Study objectives: To assess the effect of an intensive glycemia management protocol on the cost of care of a heterogeneous population of critically ill adult patients.
Design: Economic analysis of a 1,600-patient "before-and-after" study of intensive glycemia management.
Setting: Fourteen-bed mixed medical-surgical adult ICU of a university-affiliated community teaching hospital.
Patients: Eight hundred consecutive admissions to the ICU prior to the institution of an intensive glucose management protocol were compared to the first 800 patients admitted to the ICU following institution of the protocol.
Interventions: Cost data were analyzed using the comprehensive database of the ICU as well as other hospital data repositories.
Measurements and results: The ICU database was used to quantify the major components of the cost of care. The analysis includes costs associated with ICU and non-ICU patient days, ventilator days, and laboratory, pharmacy, and radiology services. Comparing the baseline and treatment periods, there were decreases in patient days in the ICU; ventilator days; total laboratory, pharmacy and radiology costs; and post-ICU hospital length of stay. The net annualized decrease in costs during the treatment period was USD 1,339,500, or USD 1,580 per patient.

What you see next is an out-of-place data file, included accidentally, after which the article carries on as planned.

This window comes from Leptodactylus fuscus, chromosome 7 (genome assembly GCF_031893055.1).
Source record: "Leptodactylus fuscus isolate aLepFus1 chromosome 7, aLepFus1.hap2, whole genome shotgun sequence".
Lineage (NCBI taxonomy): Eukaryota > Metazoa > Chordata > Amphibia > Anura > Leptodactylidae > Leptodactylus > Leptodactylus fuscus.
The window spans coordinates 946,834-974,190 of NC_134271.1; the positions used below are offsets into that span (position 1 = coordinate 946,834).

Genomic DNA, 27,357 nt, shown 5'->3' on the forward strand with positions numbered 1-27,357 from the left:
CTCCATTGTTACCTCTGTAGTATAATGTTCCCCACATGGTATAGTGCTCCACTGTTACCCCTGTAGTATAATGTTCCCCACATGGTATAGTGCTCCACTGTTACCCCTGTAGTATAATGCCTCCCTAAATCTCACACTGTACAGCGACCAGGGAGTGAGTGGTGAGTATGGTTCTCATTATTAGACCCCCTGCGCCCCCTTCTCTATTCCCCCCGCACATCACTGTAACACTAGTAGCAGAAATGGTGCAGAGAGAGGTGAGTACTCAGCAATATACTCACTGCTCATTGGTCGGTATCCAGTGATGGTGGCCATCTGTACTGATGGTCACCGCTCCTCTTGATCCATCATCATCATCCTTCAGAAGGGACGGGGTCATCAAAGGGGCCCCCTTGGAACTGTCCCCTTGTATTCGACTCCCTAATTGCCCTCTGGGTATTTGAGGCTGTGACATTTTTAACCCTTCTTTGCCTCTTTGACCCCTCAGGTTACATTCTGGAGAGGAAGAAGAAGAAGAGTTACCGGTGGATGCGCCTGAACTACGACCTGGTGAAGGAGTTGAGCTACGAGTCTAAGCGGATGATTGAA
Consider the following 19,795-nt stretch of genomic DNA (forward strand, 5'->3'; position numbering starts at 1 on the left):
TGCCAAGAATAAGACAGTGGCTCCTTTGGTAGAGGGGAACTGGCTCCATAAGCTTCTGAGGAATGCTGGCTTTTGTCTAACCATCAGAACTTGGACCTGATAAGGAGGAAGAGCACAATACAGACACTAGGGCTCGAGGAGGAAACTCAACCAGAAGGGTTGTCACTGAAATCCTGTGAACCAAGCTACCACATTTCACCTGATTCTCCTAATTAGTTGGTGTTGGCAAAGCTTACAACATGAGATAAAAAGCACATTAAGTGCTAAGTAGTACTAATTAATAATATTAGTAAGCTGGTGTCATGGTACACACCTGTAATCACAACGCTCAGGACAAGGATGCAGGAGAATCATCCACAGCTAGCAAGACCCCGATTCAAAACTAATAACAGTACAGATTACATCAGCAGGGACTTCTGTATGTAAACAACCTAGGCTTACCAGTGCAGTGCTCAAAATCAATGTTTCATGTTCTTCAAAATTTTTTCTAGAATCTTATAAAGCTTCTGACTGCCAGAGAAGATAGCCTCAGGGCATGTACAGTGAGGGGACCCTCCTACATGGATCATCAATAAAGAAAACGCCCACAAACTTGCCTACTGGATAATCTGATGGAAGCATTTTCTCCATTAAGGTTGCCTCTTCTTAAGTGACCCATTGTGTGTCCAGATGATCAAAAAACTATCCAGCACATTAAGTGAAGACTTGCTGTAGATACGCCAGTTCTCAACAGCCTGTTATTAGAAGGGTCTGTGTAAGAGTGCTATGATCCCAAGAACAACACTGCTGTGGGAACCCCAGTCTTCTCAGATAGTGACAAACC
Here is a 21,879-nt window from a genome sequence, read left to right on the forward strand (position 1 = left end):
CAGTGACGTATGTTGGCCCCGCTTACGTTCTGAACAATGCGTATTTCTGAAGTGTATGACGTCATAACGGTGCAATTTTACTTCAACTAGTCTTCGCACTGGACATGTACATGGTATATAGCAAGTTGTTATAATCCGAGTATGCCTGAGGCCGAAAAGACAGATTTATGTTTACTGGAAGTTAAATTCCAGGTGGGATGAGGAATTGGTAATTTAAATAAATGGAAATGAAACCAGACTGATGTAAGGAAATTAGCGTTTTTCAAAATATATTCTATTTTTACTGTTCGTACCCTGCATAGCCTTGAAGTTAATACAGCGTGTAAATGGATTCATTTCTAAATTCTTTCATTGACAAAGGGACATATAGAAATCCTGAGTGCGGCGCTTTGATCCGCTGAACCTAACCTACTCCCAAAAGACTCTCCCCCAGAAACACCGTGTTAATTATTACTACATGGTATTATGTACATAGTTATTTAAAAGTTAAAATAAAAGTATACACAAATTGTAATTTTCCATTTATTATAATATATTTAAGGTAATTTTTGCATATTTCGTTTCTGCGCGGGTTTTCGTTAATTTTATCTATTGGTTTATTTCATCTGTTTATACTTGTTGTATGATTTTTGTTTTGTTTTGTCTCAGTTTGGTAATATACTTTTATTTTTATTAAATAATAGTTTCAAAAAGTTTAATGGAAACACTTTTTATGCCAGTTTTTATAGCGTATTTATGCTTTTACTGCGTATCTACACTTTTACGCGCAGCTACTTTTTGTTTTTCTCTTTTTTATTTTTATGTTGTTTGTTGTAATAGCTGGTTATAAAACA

Conclusions: The institution of a program to intensively monitor glucose levels and treat even modest hyperglycemia in the ICU was associated with substantial cost savings. This finding, in conjunction with the previously demonstrated improvement in mortality and morbidity, strongly supports the adoption of this intervention as a standard of care in the ICU.